The nave was built on an elongated polygon plan with a three-sided closure of the chancel on the eastern side. Its internal width was 8.5 meters and its length was about 18.6 meters. The rectangular part of the nave was made of 9 pairs of external poles spaced approximately 1.8 meters apart. The oblique load-bearing walls of the eastern part received two poles, while the next one, placed diagonally, were already in the line of the eastern wall. All the poles rested on the foundation, and all were topped with a cap with two levels of bolts: the upper one, the width of the poles, and the lower one, narrower, which could be invisible after finishing the interior of the church. All these elements were connected with pegs hammered from the inside of the building (unlike the 16th-century and later churches, where pegs were hammered from the outside). In addition, the longitudinal stiffening was provided by quite interesting long braces, due to the small thickness only visible inside. Thanks to the appropriate cutouts with curved and rounded lines, created in the manner of stone, Gothic tracery, the braces were not only a structural part, but also an element of the rich decoration of the church. The number and shape of the nave windows is unknown, it can only be assumed that they were topped with ogival arches and pierced in the fillings of the timber frame.
Each pair of wall poles, except for the easternmost ones, had a ceiling beam, which was also a truss of the roof structure. These beams rested on the caps and were connected with the poles additionally with double brackets (single in the eastern part). An interesting arrangement of diagonal beams and one axial beam were also used, running to the last, shorter ceiling beam. Between the long diagonal beams and the last ceiling beam, replacements were made, to which shorter diagonal beams were tapped, which created the foundation for the arrangement of the truss in the eastern, polygonal part of the nave. The truss, as well as the poles below, was spaced approximately every 1.8 meters, which was quite a large area to be covered, on which the shingle was probably placed. The truss that was placed over this part was unique and testified to the great skills of the carpenter.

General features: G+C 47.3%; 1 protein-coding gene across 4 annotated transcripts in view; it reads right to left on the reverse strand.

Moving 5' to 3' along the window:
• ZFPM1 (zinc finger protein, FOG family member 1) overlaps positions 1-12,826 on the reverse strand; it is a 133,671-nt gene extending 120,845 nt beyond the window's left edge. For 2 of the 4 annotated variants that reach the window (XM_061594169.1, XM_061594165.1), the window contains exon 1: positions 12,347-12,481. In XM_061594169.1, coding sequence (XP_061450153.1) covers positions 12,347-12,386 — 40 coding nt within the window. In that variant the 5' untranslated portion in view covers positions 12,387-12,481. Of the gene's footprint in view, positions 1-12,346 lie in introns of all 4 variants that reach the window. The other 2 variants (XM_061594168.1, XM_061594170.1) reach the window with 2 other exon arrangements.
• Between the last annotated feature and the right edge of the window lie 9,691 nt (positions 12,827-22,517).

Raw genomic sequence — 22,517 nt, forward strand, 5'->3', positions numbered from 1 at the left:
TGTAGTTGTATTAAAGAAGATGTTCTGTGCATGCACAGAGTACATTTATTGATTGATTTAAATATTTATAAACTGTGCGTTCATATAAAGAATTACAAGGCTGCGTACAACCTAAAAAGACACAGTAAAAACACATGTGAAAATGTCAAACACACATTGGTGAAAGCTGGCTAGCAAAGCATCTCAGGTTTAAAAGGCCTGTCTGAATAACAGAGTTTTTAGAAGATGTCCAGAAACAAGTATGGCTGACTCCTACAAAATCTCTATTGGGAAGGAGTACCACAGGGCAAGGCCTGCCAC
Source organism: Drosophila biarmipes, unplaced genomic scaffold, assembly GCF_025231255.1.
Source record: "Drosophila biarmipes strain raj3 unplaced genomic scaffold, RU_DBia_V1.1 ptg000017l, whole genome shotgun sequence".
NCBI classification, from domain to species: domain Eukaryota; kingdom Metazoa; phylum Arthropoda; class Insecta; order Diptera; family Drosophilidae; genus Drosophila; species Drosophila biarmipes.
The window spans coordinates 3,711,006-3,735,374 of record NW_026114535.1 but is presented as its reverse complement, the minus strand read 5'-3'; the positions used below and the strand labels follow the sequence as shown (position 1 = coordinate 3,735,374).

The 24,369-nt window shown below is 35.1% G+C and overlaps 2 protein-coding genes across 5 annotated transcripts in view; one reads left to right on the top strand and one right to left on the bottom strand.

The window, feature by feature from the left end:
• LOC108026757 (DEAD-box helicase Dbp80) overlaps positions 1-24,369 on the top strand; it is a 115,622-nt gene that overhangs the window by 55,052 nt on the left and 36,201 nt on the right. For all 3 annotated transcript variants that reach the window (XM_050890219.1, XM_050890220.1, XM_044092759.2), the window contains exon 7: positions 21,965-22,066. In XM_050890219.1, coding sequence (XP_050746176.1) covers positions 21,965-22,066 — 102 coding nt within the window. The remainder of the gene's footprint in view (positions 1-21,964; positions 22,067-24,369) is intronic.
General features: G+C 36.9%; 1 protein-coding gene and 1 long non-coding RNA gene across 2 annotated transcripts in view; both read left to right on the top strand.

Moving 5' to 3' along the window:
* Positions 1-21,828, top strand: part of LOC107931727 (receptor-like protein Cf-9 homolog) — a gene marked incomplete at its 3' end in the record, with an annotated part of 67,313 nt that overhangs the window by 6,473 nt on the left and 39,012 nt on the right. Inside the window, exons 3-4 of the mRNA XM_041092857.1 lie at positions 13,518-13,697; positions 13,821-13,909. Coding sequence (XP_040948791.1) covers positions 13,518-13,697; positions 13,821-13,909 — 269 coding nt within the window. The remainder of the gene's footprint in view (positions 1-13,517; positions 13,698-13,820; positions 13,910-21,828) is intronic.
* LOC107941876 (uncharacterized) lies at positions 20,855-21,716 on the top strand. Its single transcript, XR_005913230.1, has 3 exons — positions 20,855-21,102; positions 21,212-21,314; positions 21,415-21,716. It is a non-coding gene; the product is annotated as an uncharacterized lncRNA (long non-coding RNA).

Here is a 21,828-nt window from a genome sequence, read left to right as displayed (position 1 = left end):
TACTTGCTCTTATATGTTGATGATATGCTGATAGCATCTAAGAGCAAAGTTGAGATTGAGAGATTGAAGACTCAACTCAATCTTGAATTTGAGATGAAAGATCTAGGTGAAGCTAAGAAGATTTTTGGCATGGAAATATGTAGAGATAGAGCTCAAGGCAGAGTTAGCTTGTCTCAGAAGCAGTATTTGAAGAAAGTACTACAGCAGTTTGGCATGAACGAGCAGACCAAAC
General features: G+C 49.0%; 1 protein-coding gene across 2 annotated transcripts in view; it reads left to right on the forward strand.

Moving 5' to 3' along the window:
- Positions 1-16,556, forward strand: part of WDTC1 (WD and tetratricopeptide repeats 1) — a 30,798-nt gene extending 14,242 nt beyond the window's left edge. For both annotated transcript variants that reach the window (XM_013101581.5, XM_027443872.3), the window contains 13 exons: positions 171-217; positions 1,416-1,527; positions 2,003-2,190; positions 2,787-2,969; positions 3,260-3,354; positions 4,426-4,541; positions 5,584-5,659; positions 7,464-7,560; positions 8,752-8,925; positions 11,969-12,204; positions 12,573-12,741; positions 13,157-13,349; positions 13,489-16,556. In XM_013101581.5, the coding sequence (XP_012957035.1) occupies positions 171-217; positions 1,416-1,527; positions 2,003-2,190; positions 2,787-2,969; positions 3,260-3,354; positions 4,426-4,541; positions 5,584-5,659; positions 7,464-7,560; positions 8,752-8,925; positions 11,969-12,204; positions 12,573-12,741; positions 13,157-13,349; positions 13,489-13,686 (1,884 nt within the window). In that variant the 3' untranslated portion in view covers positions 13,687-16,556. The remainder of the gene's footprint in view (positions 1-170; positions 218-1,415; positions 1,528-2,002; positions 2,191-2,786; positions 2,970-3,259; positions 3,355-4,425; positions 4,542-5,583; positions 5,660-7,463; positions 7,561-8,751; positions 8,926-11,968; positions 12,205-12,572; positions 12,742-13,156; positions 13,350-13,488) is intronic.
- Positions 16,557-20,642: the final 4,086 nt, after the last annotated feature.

Currently, the church from the outside, apart from the massive, Gothic tower, does not reveal that it is a very valuable architectural monument from the medieval period. A real unique feature in the form of a timber frame nave structure is visible only after entering the interior, where you can see the stiffening of the structure in a decorative form referring to stone tracery. The original roof truss of the church and one of the few surviving medieval ridge turrets have also survived. The value of the monument is additionally increased by the unusual solution of the truss structure over the eastern polygon of the church.
Böttger L., Die Bau- und Kunstdenkmäler des Regierungs – Bezirks Kösslin, Band I, Heft 3, Stettin 1892.
Ober M., Gotyckie kościoły wiejskie okolic Darłowa [w:] Historia i kultura Ziemi Sławieńskiej, tom VI, Gmina Darłowo, red. W.Rączkowski, J.Sroka, Sławno 2007.
Tajchman J., Kościół w Krupach [w:] Ocalić dla przyszłości. Studia ofiarowane prof. Ryszardowi Brykowskiemu, Warszawa 2003.